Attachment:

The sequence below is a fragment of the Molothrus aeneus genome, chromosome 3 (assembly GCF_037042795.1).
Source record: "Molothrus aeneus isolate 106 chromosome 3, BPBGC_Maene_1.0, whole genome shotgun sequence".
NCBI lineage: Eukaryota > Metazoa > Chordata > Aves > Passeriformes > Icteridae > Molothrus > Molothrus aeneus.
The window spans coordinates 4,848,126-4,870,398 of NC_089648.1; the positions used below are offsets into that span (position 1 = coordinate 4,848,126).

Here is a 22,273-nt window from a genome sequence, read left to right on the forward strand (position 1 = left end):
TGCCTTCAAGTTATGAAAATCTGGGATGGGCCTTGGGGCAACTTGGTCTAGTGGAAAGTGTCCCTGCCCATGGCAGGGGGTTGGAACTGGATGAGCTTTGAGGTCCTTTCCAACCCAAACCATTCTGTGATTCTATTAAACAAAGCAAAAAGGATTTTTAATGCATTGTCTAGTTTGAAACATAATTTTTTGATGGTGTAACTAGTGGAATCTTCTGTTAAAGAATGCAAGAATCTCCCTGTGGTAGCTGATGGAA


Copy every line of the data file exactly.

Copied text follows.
The sequence below is a fragment of the Molothrus aeneus genome, chromosome 3 (assembly GCF_037042795.1).
Source record: "Molothrus aeneus isolate 106 chromosome 3, BPBGC_Maene_1.0, whole genome shotgun sequence".
NCBI lineage: Eukaryota > Metazoa > Chordata > Aves > Passeriformes > Icteridae > Molothrus > Molothrus aeneus.
The window spans coordinates 4,848,126-4,870,398 of NC_089648.1; the positions used below are offsets into that span (position 1 = coordinate 4,848,126).

Here is a 22,273-nt window from a genome sequence, read left to right on the forward strand (position 1 = left end):
TGCCTTCAAGTTATGAAAATCTGGGATGGGCCTTGGGGCAACTTGGTCTAGTGGAAAGTGTCCCTGCCCATGGCAGGGGGTTGGAACTGGATGAGCTTTGAGGTCCTTTCCAACCCAAACCATTCTGTGATTCTATTAAACAAAGCAAAAAGGATTTTTAATGCATTGTCTAGTTTGAAACATAATTTTTTGATGGTGTAACTAGTGGAATCTTCTGTTAAAGAATGCAAGAATCTCCCTGTGGTAGCTGATGGAA